Historical fiction author, Helen Barrell, goes on the hunt for missing persons in the 1939 Register
On the day the Great War ended, Sarah Field wrote to her daughter. After her marriage, Lily had moved away from the family home in north-east Essex to Norwich; mother and daughter kept in touch through their letters.
It's clear from the 600-word letter that Sarah hadn't had much schooling. The humble full stop makes no appearance, she was not overly fond of the comma, and 'my dear' seems to stand in as a natural break. Sarah had been born in Sussex, and her mother was from Liverpool; when Sarah was about 3 or 4, the family moved to Essex, so her phrasing and spelling display tinges of several accents and dialects.
When writing about Spanish Flu, she says 'this dreadful complaint is about ant it awful so many people dying', and instead of 'February', she writes 'Feberday'. 'Ant' appears to stand in for both 'ain't' and 'and', and she says 'he go', 'he say', and 'someing' – standard English battles in her letter with the regional variations she had heard while growing up.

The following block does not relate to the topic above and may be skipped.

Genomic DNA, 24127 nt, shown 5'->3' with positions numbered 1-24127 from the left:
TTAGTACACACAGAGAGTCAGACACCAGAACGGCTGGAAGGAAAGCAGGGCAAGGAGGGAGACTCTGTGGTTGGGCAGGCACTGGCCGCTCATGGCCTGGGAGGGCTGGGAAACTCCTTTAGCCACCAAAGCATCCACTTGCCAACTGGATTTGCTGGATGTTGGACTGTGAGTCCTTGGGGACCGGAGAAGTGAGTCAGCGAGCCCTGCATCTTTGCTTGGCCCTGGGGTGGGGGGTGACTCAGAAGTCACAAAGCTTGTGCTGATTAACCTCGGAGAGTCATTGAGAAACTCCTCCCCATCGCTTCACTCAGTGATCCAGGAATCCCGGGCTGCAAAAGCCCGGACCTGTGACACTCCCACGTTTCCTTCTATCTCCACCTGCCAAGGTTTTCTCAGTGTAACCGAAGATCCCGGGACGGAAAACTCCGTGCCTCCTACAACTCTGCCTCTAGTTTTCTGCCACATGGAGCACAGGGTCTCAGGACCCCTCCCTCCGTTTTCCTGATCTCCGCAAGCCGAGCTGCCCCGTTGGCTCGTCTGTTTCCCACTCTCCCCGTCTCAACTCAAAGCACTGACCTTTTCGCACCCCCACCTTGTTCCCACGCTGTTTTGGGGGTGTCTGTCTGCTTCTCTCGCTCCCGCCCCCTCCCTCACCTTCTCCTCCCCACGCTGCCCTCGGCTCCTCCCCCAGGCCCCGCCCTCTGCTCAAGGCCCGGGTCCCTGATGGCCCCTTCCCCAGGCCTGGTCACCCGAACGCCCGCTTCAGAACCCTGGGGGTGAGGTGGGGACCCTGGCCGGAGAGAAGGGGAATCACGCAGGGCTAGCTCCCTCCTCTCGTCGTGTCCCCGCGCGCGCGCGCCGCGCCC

Sarah and Henry Field
Sarah mentions several family members in the letter. Her daughter Amy (my great-grandmother) appears, and there's her sons Harry and Willie, who had fought in the war. You may remember Willie, known as Uncle Bill to my grandma, from my previous blog post. Sarah's letter tells us that Bill needed a series of operations on his arm, probably due to a war wound.
You may remember Willie, known as Uncle Bill to my grandma
There's another son, too, in the letter: Ernest. Born in 1900, he had been too young for conscription. In the letter, 'Ernest is better he is calling off his club on tuesday that as made him look sadly' – whether this was Spanish Flu or something else, Sarah doesn't say, though of course she might have feared that it was. But then something leapt out at me about my grandma's Aunt Emily, something I'd never heard of before.